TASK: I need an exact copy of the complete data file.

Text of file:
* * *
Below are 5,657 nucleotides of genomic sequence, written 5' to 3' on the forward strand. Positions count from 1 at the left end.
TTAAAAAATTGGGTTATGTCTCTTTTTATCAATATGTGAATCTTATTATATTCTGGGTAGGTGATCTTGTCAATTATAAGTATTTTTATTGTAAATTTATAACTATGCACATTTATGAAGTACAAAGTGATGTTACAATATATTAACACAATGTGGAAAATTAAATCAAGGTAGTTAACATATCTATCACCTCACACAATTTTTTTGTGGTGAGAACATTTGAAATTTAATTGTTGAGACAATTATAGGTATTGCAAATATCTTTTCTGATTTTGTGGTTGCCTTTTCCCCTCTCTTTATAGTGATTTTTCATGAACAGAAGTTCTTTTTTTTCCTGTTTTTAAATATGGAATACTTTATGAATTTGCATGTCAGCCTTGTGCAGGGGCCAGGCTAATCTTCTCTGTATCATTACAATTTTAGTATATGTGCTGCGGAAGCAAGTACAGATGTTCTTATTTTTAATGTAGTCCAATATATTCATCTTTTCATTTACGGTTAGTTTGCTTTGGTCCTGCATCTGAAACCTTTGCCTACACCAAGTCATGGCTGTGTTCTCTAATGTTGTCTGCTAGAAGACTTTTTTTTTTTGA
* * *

Below are 5,657 nucleotides of genomic sequence, written 5' to 3' on the forward strand. Positions count from 1 at the left end.
TTAAAAAATTGGGTTATGTCTCTTTTTATCAATATGTGAATCTTATTATATTCTGGGTAGGTGATCTTGTCAATTATAAGTATTTTTATTGTAAATTTATAACTATGCACATTTATGAAGTACAAAGTGATGTTACAATATATTAACACAATGTGGAAAATTAAATCAAGGTAGTTAACATATCTATCACCTCACACAATTTTTTTGTGGTGAGAACATTTGAAATTTAATTGTTGAGACAATTATAGGTATTGCAAATATCTTTTCTGATTTTGTGGTTGCCTTTTCCCCTCTCTTTATAGTGATTTTTCATGAACAGAAGTTCTTTTTTTTCCTGTTTTTAAATATGGAATACTTTATGAATTTGCATGTCAGCCTTGTGCAGGGGCCAGGCTAATCTTCTCTGTATCATTACAATTTTAGTATATGTGCTGCGGAAGCAAGTACAGATGTTCTTATTTTTAATGTAGTCCAATATATTCATCTTTTCATTTACGGTTAGTTTGCTTTGGTCCTGCATCTGAAACCTTTGCCTACACCAAGTCATGGCTGTGTTCTCTAATGTTGTCTGCTAGAAGACTTTTTTTTTTTGA